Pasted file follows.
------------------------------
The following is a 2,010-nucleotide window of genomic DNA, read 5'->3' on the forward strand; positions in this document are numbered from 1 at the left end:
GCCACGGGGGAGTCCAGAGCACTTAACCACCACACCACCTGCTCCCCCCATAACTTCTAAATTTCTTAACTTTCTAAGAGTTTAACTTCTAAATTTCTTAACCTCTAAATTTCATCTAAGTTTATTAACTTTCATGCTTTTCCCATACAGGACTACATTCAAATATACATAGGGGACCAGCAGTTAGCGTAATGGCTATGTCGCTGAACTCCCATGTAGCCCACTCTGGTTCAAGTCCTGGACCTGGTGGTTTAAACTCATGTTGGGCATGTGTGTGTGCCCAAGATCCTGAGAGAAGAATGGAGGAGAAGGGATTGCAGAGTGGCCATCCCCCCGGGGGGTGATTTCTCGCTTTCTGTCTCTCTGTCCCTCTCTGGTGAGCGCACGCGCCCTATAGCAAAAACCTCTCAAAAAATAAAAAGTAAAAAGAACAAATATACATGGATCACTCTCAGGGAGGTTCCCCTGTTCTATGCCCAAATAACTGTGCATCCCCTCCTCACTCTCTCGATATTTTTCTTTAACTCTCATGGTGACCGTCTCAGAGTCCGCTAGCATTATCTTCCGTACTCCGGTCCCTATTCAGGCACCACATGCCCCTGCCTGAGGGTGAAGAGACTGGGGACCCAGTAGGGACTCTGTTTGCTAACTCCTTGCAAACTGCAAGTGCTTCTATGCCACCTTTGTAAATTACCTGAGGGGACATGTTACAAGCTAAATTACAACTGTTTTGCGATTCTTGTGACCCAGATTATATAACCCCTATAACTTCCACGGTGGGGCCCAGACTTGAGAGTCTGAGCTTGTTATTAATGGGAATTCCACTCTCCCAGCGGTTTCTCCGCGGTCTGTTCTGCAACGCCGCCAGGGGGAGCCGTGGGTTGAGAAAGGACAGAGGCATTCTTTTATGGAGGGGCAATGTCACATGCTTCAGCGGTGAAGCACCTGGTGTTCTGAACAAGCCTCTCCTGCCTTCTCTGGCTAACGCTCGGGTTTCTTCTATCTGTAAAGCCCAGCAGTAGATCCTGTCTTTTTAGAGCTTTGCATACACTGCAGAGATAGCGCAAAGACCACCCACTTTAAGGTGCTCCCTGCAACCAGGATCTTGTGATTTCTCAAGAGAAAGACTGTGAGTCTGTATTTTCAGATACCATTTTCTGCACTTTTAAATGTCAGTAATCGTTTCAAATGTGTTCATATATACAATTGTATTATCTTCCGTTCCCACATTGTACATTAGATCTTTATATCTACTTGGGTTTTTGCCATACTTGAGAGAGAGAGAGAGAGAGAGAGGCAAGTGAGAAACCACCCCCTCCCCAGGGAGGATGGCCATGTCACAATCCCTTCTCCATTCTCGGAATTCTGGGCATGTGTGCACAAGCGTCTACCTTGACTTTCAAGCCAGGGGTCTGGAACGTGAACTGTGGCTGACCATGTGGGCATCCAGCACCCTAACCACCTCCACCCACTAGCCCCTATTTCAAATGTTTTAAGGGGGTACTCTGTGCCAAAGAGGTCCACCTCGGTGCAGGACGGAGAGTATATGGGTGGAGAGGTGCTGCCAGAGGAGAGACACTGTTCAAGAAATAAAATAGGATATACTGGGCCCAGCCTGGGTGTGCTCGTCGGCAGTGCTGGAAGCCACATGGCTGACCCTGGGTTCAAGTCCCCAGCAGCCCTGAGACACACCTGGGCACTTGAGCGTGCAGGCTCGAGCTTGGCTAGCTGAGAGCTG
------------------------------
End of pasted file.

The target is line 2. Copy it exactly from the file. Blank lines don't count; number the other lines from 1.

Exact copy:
GCCACGGGGGAGTCCAGAGCACTTAACCACCACACCACCTGCTCCCCCCATAACTTCTAAATTTCTTAACTTTCTAAGAGTTTAACTTCTAAATTTCTTAACCTCTAAATTTCATCTAAGTTTATTAACTTTCATGCTTTTCCCATACAGGACTACATTCAAATATACATAGGGGACCAGCAGTTAGCGTAATGGCTATGTCGCTGAACTCCCATGTAGCCCACTCTGGTTCAAGTCCTGGACCTGGTGGTTTAAACTCATGTTGGGCATGTGTGTGTGCCCAAGATCCTGAGAGAAGAATGGAGGAGAAGGGATTGCAGAGTGGCCATCCCCCCGGGGGGTGATTTCTCGCTTTCTGTCTCTCTGTCCCTCTCTGGTGAGCGCACGCGCCCTATAGCAAAAACCTCTCAAAAAATAAAAAGTAAAAAGAACAAATATACATGGATCACTCTCAGGGAGGTTCCCCTGTTCTATGCCCAAATAACTGTGCATCCCCTCCTCACTCTCTCGATATTTTTCTTTAACTCTCATGGTGACCGTCTCAGAGTCCGCTAGCATTATCTTCCGTACTCCGGTCCCTATTCAGGCACCACATGCCCCTGCCTGAGGGTGAAGAGACTGGGGACCCAGTAGGGACTCTGTTTGCTAACTCCTTGCAAACTGCAAGTGCTTCTATGCCACCTTTGTAAATTACCTGAGGGGACATGTTACAAGCTAAATTACAACTGTTTTGCGATTCTTGTGACCCAGATTATATAACCCCTATAACTTCCACGGTGGGGCCCAGACTTGAGAGTCTGAGCTTGTTATTAATGGGAATTCCACTCTCCCAGCGGTTTCTCCGCGGTCTGTTCTGCAACGCCGCCAGGGGGAGCCGTGGGTTGAGAAAGGACAGAGGCATTCTTTTATGGAGGGGCAATGTCACATGCTTCAGCGGTGAAGCACCTGGTGTTCTGAACAAGCCTCTCCTGCCTTCTCTGGCTAACGCTCGGGTTTCTTCTATCTGTAAAGCCCAGCAGTAGATCCTGTCTTTTTAGAGCTTTGCATACACTGCAGAGATAGCGCAAAGACCACCCACTTTAAGGTGCTCCCTGCAACCAGGATCTTGTGATTTCTCAAGAGAAAGACTGTGAGTCTGTATTTTCAGATACCATTTTCTGCACTTTTAAATGTCAGTAATCGTTTCAAATGTGTTCATATATACAATTGTATTATCTTCCGTTCCCACATTGTACATTAGATCTTTATATCTACTTGGGTTTTTGCCATACTTGAGAGAGAGAGAGAGAGAGAGAGGCAAGTGAGAAACCACCCCCTCCCCAGGGAGGATGGCCATGTCACAATCCCTTCTCCATTCTCGGAATTCTGGGCATGTGTGCACAAGCGTCTACCTTGACTTTCAAGCCAGGGGTCTGGAACGTGAACTGTGGCTGACCATGTGGGCATCCAGCACCCTAACCACCTCCACCCACTAGCCCCTATTTCAAATGTTTTAAGGGGGTACTCTGTGCCAAAGAGGTCCACCTCGGTGCAGGACGGAGAGTATATGGGTGGAGAGGTGCTGCCAGAGGAGAGACACTGTTCAAGAAATAAAATAGGATATACTGGGCCCAGCCTGGGTGTGCTCGTCGGCAGTGCTGGAAGCCACATGGCTGACCCTGGGTTCAAGTCCCCAGCAGCCCTGAGACACACCTGGGCACTTGAGCGTGCAGGCTCGAGCTTGGCTAGCTGAGAGCTG